• Broadest reach: Applicants should address how the proposed mentoring approach will reach a diverse and broad population of youth.
  • Target populations: The target population should include those youth who are identified as being at risk or high risk for involvement in the juvenile justice system. Applicants are encouraged to target mentoring services that incorporate opportunities for youth and law enforcement engagement. Applicants are also encouraged to include services for the following populations: AI/AN youth, both on and off reservations; children of parents on active military duty; children of incarcerated parents; youth with disabilities; youth with opioid/substance abuse problems; and youth in rural communities.

Category 3 – Mentoring Programs for Youth Involved in the Juvenile Justice System: This category will support youth mentoring organizations that have a demonstrated partnership (via a memorandum of understanding) with a juvenile justice agency. The focus is to provide mentoring services to those youth screened as being low risk to public safety by a juvenile justice agency as a part of an overall diversion approach with a goal of rehabilitation and accountability. The program is intended to be a resource for juvenile justice agency staff (i.e., probation officers) to make available to those youth on their caseload who are in need of and most appropriate for community-based supervision and/or diversion services. Priority considerations include the following:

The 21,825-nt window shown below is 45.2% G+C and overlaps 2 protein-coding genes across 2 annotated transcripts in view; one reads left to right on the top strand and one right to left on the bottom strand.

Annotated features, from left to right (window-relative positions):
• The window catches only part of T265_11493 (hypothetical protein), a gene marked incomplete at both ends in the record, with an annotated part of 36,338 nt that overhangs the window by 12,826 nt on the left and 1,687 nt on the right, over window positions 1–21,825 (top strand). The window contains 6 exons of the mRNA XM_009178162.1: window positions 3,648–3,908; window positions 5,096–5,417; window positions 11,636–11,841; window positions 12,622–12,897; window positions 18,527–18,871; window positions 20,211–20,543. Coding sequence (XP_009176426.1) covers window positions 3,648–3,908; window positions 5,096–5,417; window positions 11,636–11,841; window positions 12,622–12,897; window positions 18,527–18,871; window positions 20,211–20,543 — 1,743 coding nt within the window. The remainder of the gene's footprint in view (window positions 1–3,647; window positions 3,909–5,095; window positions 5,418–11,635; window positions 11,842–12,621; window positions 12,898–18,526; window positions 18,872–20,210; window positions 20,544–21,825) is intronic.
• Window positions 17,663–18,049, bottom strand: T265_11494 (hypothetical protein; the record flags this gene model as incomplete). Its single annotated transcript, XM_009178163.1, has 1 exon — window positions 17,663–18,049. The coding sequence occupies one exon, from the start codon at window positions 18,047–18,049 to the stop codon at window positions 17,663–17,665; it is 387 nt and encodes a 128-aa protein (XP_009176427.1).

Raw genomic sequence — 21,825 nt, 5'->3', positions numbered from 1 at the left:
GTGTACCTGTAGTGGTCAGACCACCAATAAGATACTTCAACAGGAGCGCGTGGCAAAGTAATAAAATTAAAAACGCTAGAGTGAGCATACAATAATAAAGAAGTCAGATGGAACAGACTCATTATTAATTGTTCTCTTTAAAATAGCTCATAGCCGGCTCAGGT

• Target populations: The priority target population includes those youth who are screened as being low risk to public safety by a juvenile justice agency. Services may also be provided to youth post-adjudication as part of an alternative to detention approach authorized by the court and supportive service while on probation or community supervision. Applicants are also encouraged to consider youth with opioid/substance abuse problems and youth in rural communities as a part of the target population.